HomeTech Palestinian-American engineer accuses Meta of firing him over Gaza content

Palestinian-American engineer accuses Meta of firing him over Gaza content

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Palestinian-American engineer accuses Meta of firing him over Gaza content

A former Meta engineer on Tuesday accused the company of discrimination in its handling of content related to the war in Gaza, alleging in a lawsuit that Meta fired him for trying to help correct errors that caused the removal of Palestinian posts on Instagram.

Ferras Hamad, a Palestinian-American engineer who had been on Meta’s machine learning team since 2021, sued the social media giant in California state court for discrimination, wrongful termination and other wrongdoing over his firing in February.

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In the complaint, Hamad accused Meta of a pattern of bias against Palestinians, saying the company deleted employees’ internal communications that mentioned the deaths of their relatives in Gaza and conducted investigations into their use of the flag emoji. Palestine.

According to the lawsuit, the company did not initiate such investigations for employees who posted emojis of Israeli or Ukrainian flags in similar contexts. Meta did not immediately respond to a request for comment on Hamad’s allegations.

Hamad’s claims reflect long-standing criticism from human rights groups about Meta’s performance in moderating content posted on its platforms about Israel and the Palestinian territories, including an external investigation the company commissioned in 2021.

Since the outbreak of war last year, the company has faced accusations that was suppressing expressions of support for Palestinians living in the midst of war. The conflict erupted in Gaza after Hamas militants attacked inside Israel on October 7, killing nearly 1,200 people and taking more than 250 hostage, according to Israeli counts. Israel then launched a Gaza offensive That has killed more than 36,000 people, according to Gaza health officials, and triggered a humanitarian crisis.

Nearly 200 Meta employees raised similar concerns in an open letter to CEO Mark Zuckerberg and other leaders earlier this year.

Hamad said his firing appeared to stem from an incident in December involving an emergency procedure designed to fix serious problems with the company’s platforms, known within Meta as a SEV or site event.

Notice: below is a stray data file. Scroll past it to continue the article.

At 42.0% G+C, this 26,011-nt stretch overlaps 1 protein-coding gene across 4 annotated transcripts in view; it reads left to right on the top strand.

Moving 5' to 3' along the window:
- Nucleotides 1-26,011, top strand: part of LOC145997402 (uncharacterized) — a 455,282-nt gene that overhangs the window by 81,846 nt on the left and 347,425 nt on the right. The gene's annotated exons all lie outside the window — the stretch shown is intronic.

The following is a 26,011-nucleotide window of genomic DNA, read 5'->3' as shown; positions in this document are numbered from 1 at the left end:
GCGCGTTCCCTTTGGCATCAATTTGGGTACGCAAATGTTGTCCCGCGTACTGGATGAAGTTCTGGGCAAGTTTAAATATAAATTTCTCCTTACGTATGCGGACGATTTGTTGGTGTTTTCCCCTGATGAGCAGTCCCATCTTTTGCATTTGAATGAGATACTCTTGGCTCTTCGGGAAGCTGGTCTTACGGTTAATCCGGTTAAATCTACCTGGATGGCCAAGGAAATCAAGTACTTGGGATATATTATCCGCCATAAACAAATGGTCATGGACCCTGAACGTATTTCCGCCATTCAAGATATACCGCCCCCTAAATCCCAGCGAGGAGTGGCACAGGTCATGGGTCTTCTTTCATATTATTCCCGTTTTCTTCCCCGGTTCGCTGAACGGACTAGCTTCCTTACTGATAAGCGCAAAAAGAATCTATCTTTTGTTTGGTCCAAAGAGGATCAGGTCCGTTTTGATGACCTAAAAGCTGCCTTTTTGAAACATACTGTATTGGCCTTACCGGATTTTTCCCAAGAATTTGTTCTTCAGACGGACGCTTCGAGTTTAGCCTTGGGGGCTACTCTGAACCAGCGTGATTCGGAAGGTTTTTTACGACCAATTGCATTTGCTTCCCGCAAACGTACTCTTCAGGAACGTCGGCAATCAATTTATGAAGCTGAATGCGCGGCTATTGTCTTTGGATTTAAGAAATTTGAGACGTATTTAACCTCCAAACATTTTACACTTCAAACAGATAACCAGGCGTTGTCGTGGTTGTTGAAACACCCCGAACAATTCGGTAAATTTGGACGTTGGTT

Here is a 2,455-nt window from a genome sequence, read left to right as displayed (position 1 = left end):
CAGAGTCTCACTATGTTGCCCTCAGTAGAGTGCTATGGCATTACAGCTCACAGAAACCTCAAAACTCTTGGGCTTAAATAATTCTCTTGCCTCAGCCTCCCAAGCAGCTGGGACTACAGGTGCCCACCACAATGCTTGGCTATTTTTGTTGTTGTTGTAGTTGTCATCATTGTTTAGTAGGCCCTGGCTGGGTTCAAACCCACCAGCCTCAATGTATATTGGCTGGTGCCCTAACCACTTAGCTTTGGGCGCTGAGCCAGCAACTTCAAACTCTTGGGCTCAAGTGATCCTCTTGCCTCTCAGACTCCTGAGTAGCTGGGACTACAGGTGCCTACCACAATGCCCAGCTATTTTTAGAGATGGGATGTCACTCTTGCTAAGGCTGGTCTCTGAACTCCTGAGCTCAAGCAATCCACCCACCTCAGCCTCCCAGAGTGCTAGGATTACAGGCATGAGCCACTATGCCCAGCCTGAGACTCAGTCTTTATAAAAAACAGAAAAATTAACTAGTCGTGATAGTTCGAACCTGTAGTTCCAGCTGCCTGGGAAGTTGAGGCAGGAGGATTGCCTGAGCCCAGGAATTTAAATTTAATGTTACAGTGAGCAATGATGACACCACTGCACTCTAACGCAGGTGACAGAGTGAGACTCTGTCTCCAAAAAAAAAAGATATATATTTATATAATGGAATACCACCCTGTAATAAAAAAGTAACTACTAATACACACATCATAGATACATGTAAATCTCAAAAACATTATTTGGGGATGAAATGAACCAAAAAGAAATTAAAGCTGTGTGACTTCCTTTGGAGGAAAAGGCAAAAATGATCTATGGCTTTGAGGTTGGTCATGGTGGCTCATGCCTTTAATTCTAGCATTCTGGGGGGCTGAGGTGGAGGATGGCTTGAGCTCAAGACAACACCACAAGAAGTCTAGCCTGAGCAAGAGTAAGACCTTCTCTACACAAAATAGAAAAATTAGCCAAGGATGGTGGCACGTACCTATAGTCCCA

He had noted procedural irregularities in the handling of an SEV related to restrictions on content posted by Palestinian personalities on Instagram that prevented the posts from appearing in searches and feeds, according to the complaint.

In one case, the complaint alleged, it discovered that a short video posted by Palestinian photojournalist Motaz Azaiza had been misclassified as pornographic even though it showed a destroyed building in Gaza.

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Hamad said he received conflicting guidance from other employees about the status of the SEV and whether he was authorized to help resolve it, although he had previously worked on similar sensitive SEVs, including those related to Israel, Gaza and Ukraine. His boss later confirmed in writing that the SEV was part of his job function, he said.

The following month, after a Meta representative told him he was the subject of an investigation, Hamad filed an internal discrimination complaint and was fired days later, he said.

Hamad said Meta told him he was fired for violating a policy that prohibits employees from working on topics with accounts of people they know personally, referring to Azaiza, the photojournalist. Hamad said he had no personal connection with Azaiza.

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